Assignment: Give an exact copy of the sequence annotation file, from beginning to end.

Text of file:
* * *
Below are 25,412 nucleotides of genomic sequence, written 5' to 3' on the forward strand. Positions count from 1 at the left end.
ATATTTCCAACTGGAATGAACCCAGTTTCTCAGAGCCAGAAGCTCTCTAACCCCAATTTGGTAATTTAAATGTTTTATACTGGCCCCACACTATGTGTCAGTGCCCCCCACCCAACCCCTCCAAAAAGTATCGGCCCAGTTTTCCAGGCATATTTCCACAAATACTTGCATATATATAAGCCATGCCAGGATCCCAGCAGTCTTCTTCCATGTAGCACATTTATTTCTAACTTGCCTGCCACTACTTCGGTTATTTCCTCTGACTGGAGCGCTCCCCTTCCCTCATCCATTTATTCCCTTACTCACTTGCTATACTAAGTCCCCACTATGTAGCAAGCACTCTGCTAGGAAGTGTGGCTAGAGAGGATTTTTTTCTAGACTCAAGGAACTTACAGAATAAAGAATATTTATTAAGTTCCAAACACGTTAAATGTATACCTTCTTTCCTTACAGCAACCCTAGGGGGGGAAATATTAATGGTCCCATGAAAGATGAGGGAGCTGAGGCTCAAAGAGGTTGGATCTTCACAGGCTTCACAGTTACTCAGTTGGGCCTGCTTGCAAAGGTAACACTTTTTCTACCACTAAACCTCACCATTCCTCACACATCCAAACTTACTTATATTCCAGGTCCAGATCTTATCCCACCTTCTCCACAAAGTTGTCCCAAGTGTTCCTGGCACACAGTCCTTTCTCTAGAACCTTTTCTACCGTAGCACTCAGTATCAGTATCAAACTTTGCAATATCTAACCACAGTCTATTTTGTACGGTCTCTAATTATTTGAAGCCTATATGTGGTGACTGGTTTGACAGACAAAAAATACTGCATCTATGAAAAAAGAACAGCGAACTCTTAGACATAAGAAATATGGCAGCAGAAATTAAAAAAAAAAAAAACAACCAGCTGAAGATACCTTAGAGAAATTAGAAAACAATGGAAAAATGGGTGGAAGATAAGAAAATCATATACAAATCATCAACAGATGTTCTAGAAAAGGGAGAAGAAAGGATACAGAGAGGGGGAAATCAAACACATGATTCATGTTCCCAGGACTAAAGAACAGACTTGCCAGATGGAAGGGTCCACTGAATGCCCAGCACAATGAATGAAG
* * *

Below are 25,412 nucleotides of genomic sequence, written 5' to 3' on the forward strand. Positions count from 1 at the left end.
ATATTTCCAACTGGAATGAACCCAGTTTCTCAGAGCCAGAAGCTCTCTAACCCCAATTTGGTAATTTAAATGTTTTATACTGGCCCCACACTATGTGTCAGTGCCCCCCACCCAACCCCTCCAAAAAGTATCGGCCCAGTTTTCCAGGCATATTTCCACAAATACTTGCATATATATAAGCCATGCCAGGATCCCAGCAGTCTTCTTCCATGTAGCACATTTATTTCTAACTTGCCTGCCACTACTTCGGTTATTTCCTCTGACTGGAGCGCTCCCCTTCCCTCATCCATTTATTCCCTTACTCACTTGCTATACTAAGTCCCCACTATGTAGCAAGCACTCTGCTAGGAAGTGTGGCTAGAGAGGATTTTTTTCTAGACTCAAGGAACTTACAGAATAAAGAATATTTATTAAGTTCCAAACACGTTAAATGTATACCTTCTTTCCTTACAGCAACCCTAGGGGGGGAAATATTAATGGTCCCATGAAAGATGAGGGAGCTGAGGCTCAAAGAGGTTGGATCTTCACAGGCTTCACAGTTACTCAGTTGGGCCTGCTTGCAAAGGTAACACTTTTTCTACCACTAAACCTCACCATTCCTCACACATCCAAACTTACTTATATTCCAGGTCCAGATCTTATCCCACCTTCTCCACAAAGTTGTCCCAAGTGTTCCTGGCACACAGTCCTTTCTCTAGAACCTTTTCTACCGTAGCACTCAGTATCAGTATCAAACTTTGCAATATCTAACCACAGTCTATTTTGTACGGTCTCTAATTATTTGAAGCCTATATGTGGTGACTGGTTTGACAGACAAAAAATACTGCATCTATGAAAAAAGAACAGCGAACTCTTAGACATAAGAAATATGGCAGCAGAAATTAAAAAAAAAAAAAACAACCAGCTGAAGATACCTTAGAGAAATTAGAAAACAATGGAAAAATGGGTGGAAGATAAGAAAATCATATACAAATCATCAACAGATGTTCTAGAAAAGGGAGAAGAAAGGATACAGAGAGGGGGAAATCAAACACATGATTCATGTTCCCAGGACTAAAGAACAGACTTGCCAGATGGAAGGGTCCACTGAATGCCCAGCACAATGAATGAAG